Sat, April 7, 2012

Rapid Breathing

Rapid breathing, or tachypnea, is one of the most common symptoms in newborns and children with serious congenital heart defects.


Rapid breathing is one of the more common symptoms in newborns and children with congenital heart defects. The medical term for rapid breathing is tachypnea. When associated with heart disease, it is usually caused by either too much blood flow to the lungs (pulmonary overcirculation), or back up of blood into the lungs because of either poor pumping ability of the heart or some type of obstruction in the heart or blood vessels.


Rapid breathing is seen most commonly in babies and infants who are symptomatic from a heart condition. The most common congenital heart defects causing rapid breathing include a ventricular septal defect (VSD), patent ductus arteriosus (PDA), aortic valve stenosis, and coarctation of the aorta. It can also be seen in certain cyanotic congenital heart defects such as tetralogy of Fallot, transposition of the great arteries, and tricuspid atresia.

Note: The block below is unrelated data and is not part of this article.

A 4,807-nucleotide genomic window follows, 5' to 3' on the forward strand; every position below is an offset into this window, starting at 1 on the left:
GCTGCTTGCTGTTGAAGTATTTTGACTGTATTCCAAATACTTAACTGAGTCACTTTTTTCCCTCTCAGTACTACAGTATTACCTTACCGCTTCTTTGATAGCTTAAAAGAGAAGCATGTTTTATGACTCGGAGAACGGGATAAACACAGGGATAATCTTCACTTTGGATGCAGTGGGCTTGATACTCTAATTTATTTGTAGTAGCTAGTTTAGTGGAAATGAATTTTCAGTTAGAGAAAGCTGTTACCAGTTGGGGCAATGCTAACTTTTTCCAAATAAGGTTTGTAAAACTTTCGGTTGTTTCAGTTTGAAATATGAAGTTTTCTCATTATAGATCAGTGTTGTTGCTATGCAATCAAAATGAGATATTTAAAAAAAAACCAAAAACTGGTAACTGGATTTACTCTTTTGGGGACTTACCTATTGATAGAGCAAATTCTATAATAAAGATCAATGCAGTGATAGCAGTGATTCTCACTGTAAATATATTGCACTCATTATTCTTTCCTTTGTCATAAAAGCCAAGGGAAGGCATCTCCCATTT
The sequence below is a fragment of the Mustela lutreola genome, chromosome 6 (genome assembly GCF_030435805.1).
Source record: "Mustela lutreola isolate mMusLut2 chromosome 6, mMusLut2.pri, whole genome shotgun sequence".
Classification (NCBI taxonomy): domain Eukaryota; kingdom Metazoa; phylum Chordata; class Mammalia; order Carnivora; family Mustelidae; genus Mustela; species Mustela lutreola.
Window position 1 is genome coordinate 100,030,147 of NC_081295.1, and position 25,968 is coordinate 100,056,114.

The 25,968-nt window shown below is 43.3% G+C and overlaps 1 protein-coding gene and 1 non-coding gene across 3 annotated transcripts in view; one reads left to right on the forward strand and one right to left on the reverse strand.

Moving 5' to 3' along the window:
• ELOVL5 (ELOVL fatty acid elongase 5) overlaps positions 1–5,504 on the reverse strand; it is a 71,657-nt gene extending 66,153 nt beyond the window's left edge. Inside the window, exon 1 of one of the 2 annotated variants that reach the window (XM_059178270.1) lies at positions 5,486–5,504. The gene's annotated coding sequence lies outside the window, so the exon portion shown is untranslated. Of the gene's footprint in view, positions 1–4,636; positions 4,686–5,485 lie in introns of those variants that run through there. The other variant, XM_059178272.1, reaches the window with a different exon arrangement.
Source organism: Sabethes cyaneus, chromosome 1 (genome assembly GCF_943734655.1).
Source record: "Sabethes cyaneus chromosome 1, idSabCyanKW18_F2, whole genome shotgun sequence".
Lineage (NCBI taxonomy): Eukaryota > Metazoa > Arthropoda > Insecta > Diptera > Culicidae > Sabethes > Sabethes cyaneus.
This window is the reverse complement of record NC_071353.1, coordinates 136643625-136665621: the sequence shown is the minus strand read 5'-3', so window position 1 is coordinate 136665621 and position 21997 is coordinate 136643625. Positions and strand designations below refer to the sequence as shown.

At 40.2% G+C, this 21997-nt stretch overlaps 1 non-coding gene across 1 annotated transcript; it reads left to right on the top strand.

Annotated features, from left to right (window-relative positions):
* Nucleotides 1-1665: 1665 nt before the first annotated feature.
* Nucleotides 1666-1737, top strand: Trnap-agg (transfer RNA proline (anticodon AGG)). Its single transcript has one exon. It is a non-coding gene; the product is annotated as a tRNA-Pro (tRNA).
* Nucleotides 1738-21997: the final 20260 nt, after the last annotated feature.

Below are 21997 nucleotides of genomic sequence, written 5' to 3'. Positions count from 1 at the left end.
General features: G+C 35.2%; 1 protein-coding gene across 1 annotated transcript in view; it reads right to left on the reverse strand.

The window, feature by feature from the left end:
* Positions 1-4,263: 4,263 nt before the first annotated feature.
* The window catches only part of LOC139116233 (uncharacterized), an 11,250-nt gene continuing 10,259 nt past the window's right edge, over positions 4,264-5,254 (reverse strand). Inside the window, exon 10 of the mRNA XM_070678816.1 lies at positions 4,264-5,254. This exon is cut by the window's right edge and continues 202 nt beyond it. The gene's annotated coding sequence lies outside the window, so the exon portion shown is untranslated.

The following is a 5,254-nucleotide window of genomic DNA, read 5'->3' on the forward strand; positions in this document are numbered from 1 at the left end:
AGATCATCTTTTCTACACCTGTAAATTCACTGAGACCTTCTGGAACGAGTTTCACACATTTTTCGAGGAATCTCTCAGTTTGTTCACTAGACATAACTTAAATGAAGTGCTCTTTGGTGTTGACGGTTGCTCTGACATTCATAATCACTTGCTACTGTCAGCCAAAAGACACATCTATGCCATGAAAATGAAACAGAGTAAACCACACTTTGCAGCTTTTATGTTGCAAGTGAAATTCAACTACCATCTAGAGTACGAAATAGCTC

Rapid breathing or tachypnea can cause a number of problems. In addition to making the child or baby uncomfortable, it often makes it more difficult to feed. Rapid breathing can increase the risk of aspiration due to impaired coordination. Finally, it can increase the baby's metabolic rate and cause slower than normal weight gain.


Rapid breathing is often treated with medication, including diuretics to potentially remove fluid from the lungs. Persistent rapid breathing and associated slow weight gain may be an indication for surgery.